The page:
There’s a bunch of information across many compliance and best practice frameworks that talk about the benefits of collecting & retaining security audit logs. However, what about the actual content of what qualifies a “good” audit log for writing detections or completing security investigations?
Let’s talk about what it should look like!
Standard Logging Expectations
There are two main types of logs — audit logs and system logs. Security engineers may need both types of logs; however, audit logs are the ones that we use most frequently.
DataDog provides good context on the difference.
The difference between audit logs and system logs (e.g., error logs, operational logs, etc.) is the information they contain, their purpose, and their immutability. Whereas system logs are designed to help developers troubleshoot errors, audit logs help organizations document a historical record of activity for compliance purposes and other business policy enforcement.
They also provide documentation on what information to include in each audit log:
- Event name as identified in the system
- Easy-to-understand description of the event
- Event timestamp
- Actor or service that created, edited, or deleted the event (user ID or API ID)
- Application, device, system, or object that was impacted (IP address, device ID, etc.)
- Source from where the actor or service originated (country, host name, IP address, device ID, etc.)
- Custom tags specified by the user, such as severity level of the event
Starting with the Customer
Audit logs are used by a variety of engineering departments. Within security engineering, they may be used for incident response, detection writing, privacy engineering, and other subspecialties.
Here’s a short list of potential engineering customers to keep in mind:
- Detection Engineers
- Security Analysts / Incident Responders
- Privacy Engineers
- Software Engineers
- Site Reliability Engineers (SRE)
- IT Professionals
Security Engineer’s Log Requirements
In order to support efficient incident response and accurate detection writing, security engineers require specific data to be included in every audit log.
Here’s the TLDR if you’re a software engineer at a SaaS company: if you don’t include the fields described below, then you are making our jobs more difficult (and we might bug you for changes to improve your logs).
- Timestamp in UTC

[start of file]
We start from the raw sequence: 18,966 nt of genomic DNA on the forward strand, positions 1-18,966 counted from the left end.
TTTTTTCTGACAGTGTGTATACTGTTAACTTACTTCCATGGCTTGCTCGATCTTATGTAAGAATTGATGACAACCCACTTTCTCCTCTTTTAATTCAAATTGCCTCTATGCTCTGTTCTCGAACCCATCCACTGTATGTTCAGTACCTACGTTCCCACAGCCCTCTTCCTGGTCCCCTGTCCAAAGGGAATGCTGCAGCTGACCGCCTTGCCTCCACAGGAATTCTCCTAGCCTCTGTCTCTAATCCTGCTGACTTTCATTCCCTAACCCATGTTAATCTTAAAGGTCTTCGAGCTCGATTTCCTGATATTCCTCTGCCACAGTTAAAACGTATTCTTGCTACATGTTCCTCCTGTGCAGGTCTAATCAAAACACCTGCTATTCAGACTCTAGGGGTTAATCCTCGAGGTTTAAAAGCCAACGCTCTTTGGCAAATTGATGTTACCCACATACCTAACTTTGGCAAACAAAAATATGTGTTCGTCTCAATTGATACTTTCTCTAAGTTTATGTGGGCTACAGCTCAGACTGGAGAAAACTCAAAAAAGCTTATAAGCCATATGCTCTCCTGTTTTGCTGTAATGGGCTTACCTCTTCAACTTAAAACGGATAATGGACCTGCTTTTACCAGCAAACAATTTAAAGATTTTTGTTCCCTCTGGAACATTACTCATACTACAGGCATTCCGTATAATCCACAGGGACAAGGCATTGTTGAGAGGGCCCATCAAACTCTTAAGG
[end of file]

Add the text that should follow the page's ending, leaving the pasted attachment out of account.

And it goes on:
- IP Address
- Event Outcome (Success / Failure)
- User Email / Username / User ID
- User Agent
- Browser Used (otherwise can be derived from User Agent)
- OS Used (otherwise can be derived from User Agent)
- Geographical Context — City, State, Country, Latitude & Longitude
- User Type (standard user, service account, admin, etc.)
- User’s Full Name
- Organization Name & Number from IP (ASN Lookup)
Creating Event Types
While having a log generated from an event type is critical, it is also important that events taken by a user or the system are actually captured and logged. For example, when a query is run or an account is created.
Some companies include incredible detail, such as every time a page is visited by a user. While this isn’t necessary, depending on the service you provide, it may come in handy for us when investigating a potential security incident.
However, logs should always include the event action and the account, actor, or other object that is affected by that action. A good example of this is when a Google Drive document has a permission change from internal to external.
Google Drive log type change_document_visibility includes…
- Actor — Email address of the user who performed the action.
- Event — The logged event action.
- Prior visibility — Previous visibility of the document in case visibility is changed
- Target — User whose access is changed
- Title — Title of the document
- Visibility — Visibility of the Drive item associated with the activity
- Visibility change — Visibility of the Drive item before the activity
Based on these fields, it is clear to the security engineer what action happened, what was affected, and who completed the action.
A counterexample is the event type Server-Fetch used by 1Password. This event type is vague and has a different definition depending on which 1Password client is used by the user.
Not only are clear and consistent event types critical, but it is also necessary to have accessible documentation with descriptions on what the event type indicates. Without this information, security engineers are blocked from investigating their own security incidents and making useful detections.
If you work at 1Password and would like help making your logs better, then let me know!
Setting Good Examples
What makes a log “good”?
- It is well structured and has verbose details, including all recommended fields mentioned earlier.
- It has consistent, easily understood event types.
- It has clear documentation that is accessible and easy to search.
What are some indicators of a “bad” log?
- Lack of information to attribute activity to a user or IP address.
- Poor formatting and structure that makes it difficult to access required information.
- Ex: Unordered arrays inside of nested JSON
- Ex: Random dicts inside of variable length arrays so the same event may have mixed lengths.
- Different formats depending on which internal team built each event type.
- Inconsistent event type definitions based on how a user is accessing the system.
- Inconsistent formats and naming conventions that differ if you pull it via API or view it in the UI.
The ability for security engineers to adequately use audit logs to protect their company highly depends on the quality of and information in those logs. Our ability to standardize data across systems, build enrichment, and find malicious behavior is dependent on good logging!
For anyone wanting to see some more examples of good logs, here are some of my favorite audit logs:
Thanks for tuning in, if you have any good documentation for making good audit logs then please send them my way!